I was designed to drink alcohol.
The rod was cast. I was dragged screaming and kicking from the sanctity of the womb. I was to be called Lee, after Bruce Lee. I didn’t choose my name.
That’s not all.
I didn’t get to choose my school, my religion, what language to speak, my mannerisms, my beliefs or my values. And I didn’t get to choose to drink alcohol.
My parents drank alcohol. My friend’s parents drank alcohol. My aunties and uncles drank alcohol. My grandparents drank alcohol. My teachers drank alcohol.
When I was a kid nobody in the world was as important as Santa Claus. Deities like God, influential figures like my parents and Bryan Robson were nothing but plucked feathers from a chicken when it came to Saint Nick. He drank alcohol. I am pretty sure Rudolph had a swig as well.
Alcohol was consumed at birthday parties, christenings, weddings, funerals, Christmas, New Year, vacations and the climax of sporting events such as the FA Cup and Grand National.
Alcohol was symbolic. It represented happiness and joy. It was the way adults relaxed and unwound after a hard day’s graft. A red-faced uncle Alan slipped me a fiver, my mum smothered me with hugs and even my dad seemed to perk up a bit.
Alcohol advertising hooked you with you even knowing it. Their greatest promoters were my parents. If it was good enough for them, it was good enough for me. Their role in life was to spin me around and point me in the right direction. If they drank it then I would drink it.
My dad used to tell me how he looked forward to the day that he could have a pint with me. That’s how he bonded with his dad. It was my dad who bought me my first pint. I was 14, on holiday in Tenby. He was more excited than me. I was so nervous. I thought everyone in the pub was looking at me because I was underage.
It was part of the art of manliness. Every boy who grew up where I grew up knew that in order to be a man you had to drink. It tasted awful. Was I going to be a pussy and tell my dad that I didn’t like it? After he had put faith in me, signifying that I had at last made the giant leap from boy to man? Was I going to fuck that moment up?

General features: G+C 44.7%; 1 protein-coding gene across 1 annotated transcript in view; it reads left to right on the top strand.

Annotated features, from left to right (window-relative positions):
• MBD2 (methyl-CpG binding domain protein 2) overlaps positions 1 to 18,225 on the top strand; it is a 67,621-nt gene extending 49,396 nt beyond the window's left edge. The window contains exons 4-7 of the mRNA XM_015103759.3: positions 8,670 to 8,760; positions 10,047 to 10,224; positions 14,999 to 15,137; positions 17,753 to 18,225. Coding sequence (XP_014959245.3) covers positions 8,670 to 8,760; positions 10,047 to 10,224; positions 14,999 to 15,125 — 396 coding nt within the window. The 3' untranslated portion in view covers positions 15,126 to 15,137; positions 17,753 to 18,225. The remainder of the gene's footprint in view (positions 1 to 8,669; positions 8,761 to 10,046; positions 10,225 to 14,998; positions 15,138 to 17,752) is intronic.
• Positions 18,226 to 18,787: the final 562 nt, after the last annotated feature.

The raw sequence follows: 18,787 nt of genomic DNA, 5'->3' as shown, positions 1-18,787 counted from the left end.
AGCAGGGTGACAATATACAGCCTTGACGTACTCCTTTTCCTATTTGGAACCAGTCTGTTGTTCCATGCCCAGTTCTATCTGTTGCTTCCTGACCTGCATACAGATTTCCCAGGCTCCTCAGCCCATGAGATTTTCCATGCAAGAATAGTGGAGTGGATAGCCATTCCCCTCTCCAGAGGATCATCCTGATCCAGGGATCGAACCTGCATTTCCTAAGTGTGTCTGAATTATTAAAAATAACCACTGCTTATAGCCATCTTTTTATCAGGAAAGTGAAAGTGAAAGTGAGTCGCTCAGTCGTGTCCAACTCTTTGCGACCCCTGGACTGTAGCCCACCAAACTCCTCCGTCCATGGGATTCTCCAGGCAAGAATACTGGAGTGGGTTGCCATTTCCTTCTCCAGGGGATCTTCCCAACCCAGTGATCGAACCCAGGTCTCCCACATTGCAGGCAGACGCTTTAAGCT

I drank it.
It was vile.
I was hooked.
I didn’t even know it.
Now stick my son around the dinner table with four of his friends. The waiter asks for their drinks order. One by one the children say, ‘coke.’ What do you think my son is going to order? During a recent holiday to Lake Tahoe the same thing happened with a family that did not drink coke, instead they all ordered water. What do you think my son ordered?
He won’t stand a chance when it comes to beer.
The peer pressure to drink is incredible. There is a biological urge to fit in. To not drink means ostracized from society. My son talks to be about the indifference he feels about having to go against his instincts in order to fit in. He doesn’t like it, but he doesn’t feel like he has a choice. I know exactly how he feels.
I have described a schema. I was introduced to the term by Melanie Joy the author of Why We Love Dogs, Eat Pigs and Wear Cows. Joy says a schema is, ‘a psychological framework that shapes – and is shaped – by our beliefs, ideas, perceptions and experiences, and it automatically organizes and interprets incoming information.’
Create an image of a doctor in your mind.
Was it a man in a white coat wearing a stethoscope?
Why a man?
There are female doctors.
Now picture someone called Gwen.
Did you picture a girl?
This morning I interviewed a man by that name. Until I saw his photo, I thought it was a woman.
These are examples of schemas at work, your brain assimilating information and categorising it in the most energy efficient manner possible. We see something, or think of something; we cast the rod and pull out the appropriate perception.
Alcohol = A perfectly acceptable way of life.
This is why I never chose to drink alcohol. The schema was created for me. I inherited it. We rely on our schemas so intently that we rarely, if ever, question them. Like everyone who has consumed alcohol, there have been times when I have said that I would never drink again. But there was never a real intent to quit. Cut down, maybe, but quit? It was never seriously considered.
Cocaine, heroin, speed, crack and ecstasy are drugs that can create arguably a better buzz that alcohol. Think about all of the reasons why we drink, and all of these drugs will work much better than alcohol. So why don’t we take them? The schema we inherited wouldn’t allow it.